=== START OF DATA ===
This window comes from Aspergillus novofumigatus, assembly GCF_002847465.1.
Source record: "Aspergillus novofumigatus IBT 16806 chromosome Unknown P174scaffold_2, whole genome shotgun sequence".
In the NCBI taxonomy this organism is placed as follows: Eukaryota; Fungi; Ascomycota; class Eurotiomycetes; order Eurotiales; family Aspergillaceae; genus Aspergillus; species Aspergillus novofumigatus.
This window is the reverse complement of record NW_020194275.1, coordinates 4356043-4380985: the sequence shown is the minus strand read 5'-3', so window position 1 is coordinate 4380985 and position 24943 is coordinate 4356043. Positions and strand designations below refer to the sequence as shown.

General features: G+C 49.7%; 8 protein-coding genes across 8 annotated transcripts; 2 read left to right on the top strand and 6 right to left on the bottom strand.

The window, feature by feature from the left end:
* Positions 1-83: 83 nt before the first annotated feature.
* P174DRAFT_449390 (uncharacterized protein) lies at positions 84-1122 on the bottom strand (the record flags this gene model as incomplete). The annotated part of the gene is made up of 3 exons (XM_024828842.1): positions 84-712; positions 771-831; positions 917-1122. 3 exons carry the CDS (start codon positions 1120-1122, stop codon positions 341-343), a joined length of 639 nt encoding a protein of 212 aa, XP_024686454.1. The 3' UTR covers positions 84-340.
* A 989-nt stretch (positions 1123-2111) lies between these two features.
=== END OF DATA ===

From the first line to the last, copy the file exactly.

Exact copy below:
This window comes from Aspergillus novofumigatus, assembly GCF_002847465.1.
Source record: "Aspergillus novofumigatus IBT 16806 chromosome Unknown P174scaffold_2, whole genome shotgun sequence".
In the NCBI taxonomy this organism is placed as follows: Eukaryota; Fungi; Ascomycota; class Eurotiomycetes; order Eurotiales; family Aspergillaceae; genus Aspergillus; species Aspergillus novofumigatus.
This window is the reverse complement of record NW_020194275.1, coordinates 4356043-4380985: the sequence shown is the minus strand read 5'-3', so window position 1 is coordinate 4380985 and position 24943 is coordinate 4356043. Positions and strand designations below refer to the sequence as shown.

General features: G+C 49.7%; 8 protein-coding genes across 8 annotated transcripts; 2 read left to right on the top strand and 6 right to left on the bottom strand.

The window, feature by feature from the left end:
* Positions 1-83: 83 nt before the first annotated feature.
* P174DRAFT_449390 (uncharacterized protein) lies at positions 84-1122 on the bottom strand (the record flags this gene model as incomplete). The annotated part of the gene is made up of 3 exons (XM_024828842.1): positions 84-712; positions 771-831; positions 917-1122. 3 exons carry the CDS (start codon positions 1120-1122, stop codon positions 341-343), a joined length of 639 nt encoding a protein of 212 aa, XP_024686454.1. The 3' UTR covers positions 84-340.
* A 989-nt stretch (positions 1123-2111) lies between these two features.